Thomas Jefferson once said, “I’m a great believer in luck, and I find the harder I work, the more I have of it.”
Do you remember Li’l Abner, Daisy Mae, and Mammy and Pappy Yokum? If not, they were all characters from the fictional hillbilly town of Dogpatch. Dogpatch was created in 1934 by Al Capp, and it was featured in his newspaper comic strip, Li’l Abner. Another memorable Dogpatch citizen was Joe Btfsplk (Btfsplk is a rude sound that can be made by closing your lips, sticking out your tongue, and blowing air through your lips.).
Joe Btfsplk was a well-meaning character who desperately wanted a friend, but he was always rejected by the folks in Dogpatch.
No one would befriend him, because it was believed that he was “the world’s worst jinx.” He was depicted with a dark cloud above his head, and this omen was infectious to anyone who crossed his path. It always brought them bad luck.
Some say that luck is an occurrence of random chance. It is a supernatural phenomena that is beyond our control. Do you believe this? Do horseshoes, four-leaf clovers, and rabbit’s feet really influence our future? Does the number seven really bring good luck? When someone knocks on wood, does this action really influence the outcome of an event? What about Friday the 13th, a black cat, or a broken mirror? Can they determine fate? I agree with a quote from the fictional Jedi Knight, Obi-Wan Kenobi. He said to Han Solo, “In my experience, there’s no such thing as luck.”
Since luck does not exist, is there any logical reason to wish someone good luck? I think not, yet this salutation is so ingrained in our English vocabulary, that it is used daily. When it is used in this context, I am certain that the origin and meaning of the word is not known by the well wisher.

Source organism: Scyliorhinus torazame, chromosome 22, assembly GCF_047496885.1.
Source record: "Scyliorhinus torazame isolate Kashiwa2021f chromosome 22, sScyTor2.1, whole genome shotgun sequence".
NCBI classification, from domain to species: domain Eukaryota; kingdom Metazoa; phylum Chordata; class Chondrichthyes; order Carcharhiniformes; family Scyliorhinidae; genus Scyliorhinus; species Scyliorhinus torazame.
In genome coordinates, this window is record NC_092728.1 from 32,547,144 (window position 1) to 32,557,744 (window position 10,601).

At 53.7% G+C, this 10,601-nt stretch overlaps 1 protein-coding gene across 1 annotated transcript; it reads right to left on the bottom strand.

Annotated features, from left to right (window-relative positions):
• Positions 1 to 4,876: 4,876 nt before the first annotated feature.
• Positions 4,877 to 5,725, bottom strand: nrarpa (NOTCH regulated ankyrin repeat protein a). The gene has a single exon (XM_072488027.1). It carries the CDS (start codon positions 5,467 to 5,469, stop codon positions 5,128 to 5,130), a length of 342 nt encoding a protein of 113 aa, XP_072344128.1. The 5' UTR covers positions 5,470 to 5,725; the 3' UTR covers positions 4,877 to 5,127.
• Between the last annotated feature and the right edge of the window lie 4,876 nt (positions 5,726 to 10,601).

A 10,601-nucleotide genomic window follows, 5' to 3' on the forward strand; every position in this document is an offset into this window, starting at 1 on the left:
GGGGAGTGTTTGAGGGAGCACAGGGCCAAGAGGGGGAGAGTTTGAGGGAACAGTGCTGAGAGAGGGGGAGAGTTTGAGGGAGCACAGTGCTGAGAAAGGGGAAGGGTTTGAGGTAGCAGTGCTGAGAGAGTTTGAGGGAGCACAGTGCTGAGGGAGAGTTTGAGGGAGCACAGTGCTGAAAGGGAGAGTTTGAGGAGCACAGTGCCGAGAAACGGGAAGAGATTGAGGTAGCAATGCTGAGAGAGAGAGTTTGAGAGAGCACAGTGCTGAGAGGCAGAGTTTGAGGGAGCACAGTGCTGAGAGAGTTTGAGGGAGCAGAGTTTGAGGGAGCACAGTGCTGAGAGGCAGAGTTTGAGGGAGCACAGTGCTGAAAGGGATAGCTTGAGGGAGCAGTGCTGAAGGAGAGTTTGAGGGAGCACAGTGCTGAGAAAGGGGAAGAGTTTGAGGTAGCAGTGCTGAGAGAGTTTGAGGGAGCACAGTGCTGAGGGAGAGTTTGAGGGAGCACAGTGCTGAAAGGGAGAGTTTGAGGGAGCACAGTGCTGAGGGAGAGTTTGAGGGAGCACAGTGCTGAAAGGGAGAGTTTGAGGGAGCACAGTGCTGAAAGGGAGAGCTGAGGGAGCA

Luck originated with the mythological goddess Fortuna who was initially worshipped as a fertility goddess. Her cult was introduced to Rome by the Etruscan King, Servius Tullius. Using a wheel of changeability (fortune) from her shrine in Antium, Fortuna supposedly granted good and evil favors to her pagan followers. She is depicted on a Roman coin (Trajan’s denarius) steering the course of destiny with a rudder in one hand and holding a cornucopia of abundance and prosperity in the other.
I do not know if Fortuna had an altar in Athens (Acts 17:16-34), but I am sure that the apostle Paul did not share in her salutation (Good Fortuna!). Like the other gods represented on the Areopagus, Fortuna was a counterfeit goddess (Isaiah 44:8-20). She was worshiped out of ignorance (Isaiah 40:18-26) and was nothing more than a myth.
It was Paul’s mission to proclaim the truth to those who followed such myths (Romans 15:17-21). Now that you know this, when Lady Luck comes knocking at your door, tell her to go away! Christian, are you up for the task?
“I know whom I have believed,
And am persuaded that He is able
To keep that which I’ve committed
Unto Him against that day.” Daniel Whittle
Faith verses Luck